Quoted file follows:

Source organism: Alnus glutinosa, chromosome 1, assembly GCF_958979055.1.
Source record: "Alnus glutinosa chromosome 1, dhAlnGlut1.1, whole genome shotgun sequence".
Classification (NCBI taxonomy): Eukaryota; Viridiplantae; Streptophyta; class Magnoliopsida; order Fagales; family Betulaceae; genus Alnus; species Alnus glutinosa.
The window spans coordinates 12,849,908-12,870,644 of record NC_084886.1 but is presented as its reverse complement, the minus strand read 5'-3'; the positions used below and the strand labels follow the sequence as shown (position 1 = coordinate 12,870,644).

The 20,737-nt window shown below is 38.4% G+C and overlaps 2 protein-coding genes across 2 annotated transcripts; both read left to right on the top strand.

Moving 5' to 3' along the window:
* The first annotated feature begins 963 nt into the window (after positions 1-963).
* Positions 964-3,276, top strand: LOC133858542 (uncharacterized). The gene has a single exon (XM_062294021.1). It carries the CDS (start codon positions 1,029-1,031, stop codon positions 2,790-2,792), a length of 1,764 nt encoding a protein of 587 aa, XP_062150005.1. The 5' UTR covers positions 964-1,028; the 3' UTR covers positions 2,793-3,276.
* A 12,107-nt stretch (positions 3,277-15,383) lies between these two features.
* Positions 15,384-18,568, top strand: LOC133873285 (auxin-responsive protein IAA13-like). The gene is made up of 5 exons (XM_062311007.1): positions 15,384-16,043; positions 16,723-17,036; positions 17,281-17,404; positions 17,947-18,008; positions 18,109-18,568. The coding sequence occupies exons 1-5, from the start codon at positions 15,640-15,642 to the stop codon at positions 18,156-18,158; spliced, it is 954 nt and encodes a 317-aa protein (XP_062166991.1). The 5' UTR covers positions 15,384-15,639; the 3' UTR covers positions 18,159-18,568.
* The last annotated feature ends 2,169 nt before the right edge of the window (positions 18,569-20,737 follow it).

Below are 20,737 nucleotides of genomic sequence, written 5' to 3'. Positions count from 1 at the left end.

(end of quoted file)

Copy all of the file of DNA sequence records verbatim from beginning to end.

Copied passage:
Source organism: Alnus glutinosa, chromosome 1, assembly GCF_958979055.1.
Source record: "Alnus glutinosa chromosome 1, dhAlnGlut1.1, whole genome shotgun sequence".
Classification (NCBI taxonomy): Eukaryota; Viridiplantae; Streptophyta; class Magnoliopsida; order Fagales; family Betulaceae; genus Alnus; species Alnus glutinosa.
The window spans coordinates 12,849,908-12,870,644 of record NC_084886.1 but is presented as its reverse complement, the minus strand read 5'-3'; the positions used below and the strand labels follow the sequence as shown (position 1 = coordinate 12,870,644).

The 20,737-nt window shown below is 38.4% G+C and overlaps 2 protein-coding genes across 2 annotated transcripts; both read left to right on the top strand.

Moving 5' to 3' along the window:
* The first annotated feature begins 963 nt into the window (after positions 1-963).
* Positions 964-3,276, top strand: LOC133858542 (uncharacterized). The gene has a single exon (XM_062294021.1). It carries the CDS (start codon positions 1,029-1,031, stop codon positions 2,790-2,792), a length of 1,764 nt encoding a protein of 587 aa, XP_062150005.1. The 5' UTR covers positions 964-1,028; the 3' UTR covers positions 2,793-3,276.
* A 12,107-nt stretch (positions 3,277-15,383) lies between these two features.
* Positions 15,384-18,568, top strand: LOC133873285 (auxin-responsive protein IAA13-like). The gene is made up of 5 exons (XM_062311007.1): positions 15,384-16,043; positions 16,723-17,036; positions 17,281-17,404; positions 17,947-18,008; positions 18,109-18,568. The coding sequence occupies exons 1-5, from the start codon at positions 15,640-15,642 to the stop codon at positions 18,156-18,158; spliced, it is 954 nt and encodes a 317-aa protein (XP_062166991.1). The 5' UTR covers positions 15,384-15,639; the 3' UTR covers positions 18,159-18,568.
* The last annotated feature ends 2,169 nt before the right edge of the window (positions 18,569-20,737 follow it).

Below are 20,737 nucleotides of genomic sequence, written 5' to 3'. Positions count from 1 at the left end.